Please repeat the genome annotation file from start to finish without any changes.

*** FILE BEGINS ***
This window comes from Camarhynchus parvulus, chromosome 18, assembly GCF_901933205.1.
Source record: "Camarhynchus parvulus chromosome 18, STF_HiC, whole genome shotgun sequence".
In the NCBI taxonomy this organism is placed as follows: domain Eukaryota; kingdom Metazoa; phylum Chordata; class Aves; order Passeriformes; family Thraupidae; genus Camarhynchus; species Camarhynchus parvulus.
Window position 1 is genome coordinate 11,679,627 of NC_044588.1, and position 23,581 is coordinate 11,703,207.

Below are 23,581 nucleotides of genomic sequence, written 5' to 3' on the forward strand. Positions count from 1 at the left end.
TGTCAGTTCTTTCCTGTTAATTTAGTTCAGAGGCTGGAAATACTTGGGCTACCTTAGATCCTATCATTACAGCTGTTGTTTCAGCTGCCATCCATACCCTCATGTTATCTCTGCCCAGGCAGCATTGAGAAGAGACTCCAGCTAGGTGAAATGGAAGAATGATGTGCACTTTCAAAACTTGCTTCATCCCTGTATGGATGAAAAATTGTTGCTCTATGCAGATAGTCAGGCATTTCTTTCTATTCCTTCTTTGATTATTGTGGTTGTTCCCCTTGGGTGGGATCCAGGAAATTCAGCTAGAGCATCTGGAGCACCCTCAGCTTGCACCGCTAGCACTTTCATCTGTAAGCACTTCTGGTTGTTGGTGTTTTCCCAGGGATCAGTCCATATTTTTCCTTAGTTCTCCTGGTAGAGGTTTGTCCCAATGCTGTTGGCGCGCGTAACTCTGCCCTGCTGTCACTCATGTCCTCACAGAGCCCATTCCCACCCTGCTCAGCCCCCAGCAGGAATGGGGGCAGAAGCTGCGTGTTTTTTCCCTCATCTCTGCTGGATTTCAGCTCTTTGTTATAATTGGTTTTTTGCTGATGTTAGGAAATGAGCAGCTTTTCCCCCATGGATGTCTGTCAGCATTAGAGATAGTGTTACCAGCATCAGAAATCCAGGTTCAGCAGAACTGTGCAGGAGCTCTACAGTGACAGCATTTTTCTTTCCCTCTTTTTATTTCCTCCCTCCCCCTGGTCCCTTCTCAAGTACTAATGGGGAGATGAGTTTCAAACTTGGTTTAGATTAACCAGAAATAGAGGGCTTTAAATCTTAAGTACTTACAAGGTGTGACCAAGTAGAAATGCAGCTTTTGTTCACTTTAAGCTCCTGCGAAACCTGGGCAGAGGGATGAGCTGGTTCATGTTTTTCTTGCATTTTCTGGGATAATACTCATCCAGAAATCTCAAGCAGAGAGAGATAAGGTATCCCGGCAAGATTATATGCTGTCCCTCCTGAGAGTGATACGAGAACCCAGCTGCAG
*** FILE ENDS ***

This window comes from Camarhynchus parvulus, chromosome 18, assembly GCF_901933205.1.
Source record: "Camarhynchus parvulus chromosome 18, STF_HiC, whole genome shotgun sequence".
In the NCBI taxonomy this organism is placed as follows: domain Eukaryota; kingdom Metazoa; phylum Chordata; class Aves; order Passeriformes; family Thraupidae; genus Camarhynchus; species Camarhynchus parvulus.
Window position 1 is genome coordinate 11,679,627 of NC_044588.1, and position 23,581 is coordinate 11,703,207.

Below are 23,581 nucleotides of genomic sequence, written 5' to 3' on the forward strand. Positions count from 1 at the left end.
TGTCAGTTCTTTCCTGTTAATTTAGTTCAGAGGCTGGAAATACTTGGGCTACCTTAGATCCTATCATTACAGCTGTTGTTTCAGCTGCCATCCATACCCTCATGTTATCTCTGCCCAGGCAGCATTGAGAAGAGACTCCAGCTAGGTGAAATGGAAGAATGATGTGCACTTTCAAAACTTGCTTCATCCCTGTATGGATGAAAAATTGTTGCTCTATGCAGATAGTCAGGCATTTCTTTCTATTCCTTCTTTGATTATTGTGGTTGTTCCCCTTGGGTGGGATCCAGGAAATTCAGCTAGAGCATCTGGAGCACCCTCAGCTTGCACCGCTAGCACTTTCATCTGTAAGCACTTCTGGTTGTTGGTGTTTTCCCAGGGATCAGTCCATATTTTTCCTTAGTTCTCCTGGTAGAGGTTTGTCCCAATGCTGTTGGCGCGCGTAACTCTGCCCTGCTGTCACTCATGTCCTCACAGAGCCCATTCCCACCCTGCTCAGCCCCCAGCAGGAATGGGGGCAGAAGCTGCGTGTTTTTTCCCTCATCTCTGCTGGATTTCAGCTCTTTGTTATAATTGGTTTTTTGCTGATGTTAGGAAATGAGCAGCTTTTCCCCCATGGATGTCTGTCAGCATTAGAGATAGTGTTACCAGCATCAGAAATCCAGGTTCAGCAGAACTGTGCAGGAGCTCTACAGTGACAGCATTTTTCTTTCCCTCTTTTTATTTCCTCCCTCCCCCTGGTCCCTTCTCAAGTACTAATGGGGAGATGAGTTTCAAACTTGGTTTAGATTAACCAGAAATAGAGGGCTTTAAATCTTAAGTACTTACAAGGTGTGACCAAGTAGAAATGCAGCTTTTGTTCACTTTAAGCTCCTGCGAAACCTGGGCAGAGGGATGAGCTGGTTCATGTTTTTCTTGCATTTTCTGGGATAATACTCATCCAGAAATCTCAAGCAGAGAGAGATAAGGTATCCCGGCAAGATTATATGCTGTCCCTCCTGAGAGTGATACGAGAACCCAGCTGCAG